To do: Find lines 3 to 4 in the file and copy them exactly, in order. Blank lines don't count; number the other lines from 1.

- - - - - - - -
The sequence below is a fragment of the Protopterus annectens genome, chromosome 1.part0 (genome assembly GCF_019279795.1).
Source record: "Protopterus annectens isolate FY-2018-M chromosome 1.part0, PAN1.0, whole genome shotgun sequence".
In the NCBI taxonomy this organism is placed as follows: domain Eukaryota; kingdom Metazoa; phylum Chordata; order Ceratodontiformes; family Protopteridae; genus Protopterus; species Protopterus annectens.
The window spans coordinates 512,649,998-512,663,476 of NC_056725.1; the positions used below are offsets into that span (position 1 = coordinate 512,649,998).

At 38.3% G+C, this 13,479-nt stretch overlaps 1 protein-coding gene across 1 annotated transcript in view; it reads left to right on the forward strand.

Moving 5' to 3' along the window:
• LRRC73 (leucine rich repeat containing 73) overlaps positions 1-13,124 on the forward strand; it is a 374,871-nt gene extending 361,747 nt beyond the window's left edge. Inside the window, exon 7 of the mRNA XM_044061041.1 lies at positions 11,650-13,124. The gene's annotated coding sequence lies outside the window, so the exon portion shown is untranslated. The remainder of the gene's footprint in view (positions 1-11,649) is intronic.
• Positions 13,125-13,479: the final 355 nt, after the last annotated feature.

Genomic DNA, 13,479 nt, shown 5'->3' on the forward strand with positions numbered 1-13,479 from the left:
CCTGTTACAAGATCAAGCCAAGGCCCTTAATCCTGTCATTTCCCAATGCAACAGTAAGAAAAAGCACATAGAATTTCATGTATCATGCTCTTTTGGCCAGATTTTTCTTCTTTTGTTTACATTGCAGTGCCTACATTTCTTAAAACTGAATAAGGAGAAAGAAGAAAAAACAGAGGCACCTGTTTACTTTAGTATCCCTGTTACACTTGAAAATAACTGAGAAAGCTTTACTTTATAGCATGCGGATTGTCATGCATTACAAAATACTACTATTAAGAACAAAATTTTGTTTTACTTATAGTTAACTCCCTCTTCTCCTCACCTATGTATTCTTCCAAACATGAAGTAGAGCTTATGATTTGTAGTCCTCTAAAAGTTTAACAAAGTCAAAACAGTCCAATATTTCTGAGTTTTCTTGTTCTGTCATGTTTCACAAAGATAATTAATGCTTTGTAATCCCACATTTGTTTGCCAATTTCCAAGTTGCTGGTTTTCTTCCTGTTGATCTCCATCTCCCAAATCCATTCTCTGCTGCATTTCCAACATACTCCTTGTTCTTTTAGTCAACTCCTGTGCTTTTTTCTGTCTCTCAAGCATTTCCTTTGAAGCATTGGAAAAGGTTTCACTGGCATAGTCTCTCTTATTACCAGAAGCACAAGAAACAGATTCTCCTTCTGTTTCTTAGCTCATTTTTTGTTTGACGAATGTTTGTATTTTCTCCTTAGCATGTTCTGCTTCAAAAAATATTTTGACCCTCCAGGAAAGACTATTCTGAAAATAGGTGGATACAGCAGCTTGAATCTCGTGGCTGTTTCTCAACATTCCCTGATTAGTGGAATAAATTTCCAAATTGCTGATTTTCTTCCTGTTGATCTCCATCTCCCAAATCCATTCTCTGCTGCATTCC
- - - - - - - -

In the NCBI taxonomy this organism is placed as follows: domain Eukaryota; kingdom Metazoa; phylum Chordata; order Ceratodontiformes; family Protopteridae; genus Protopterus; species Protopterus annectens.
The window spans coordinates 512,649,998-512,663,476 of NC_056725.1; the positions used below are offsets into that span (position 1 = coordinate 512,649,998).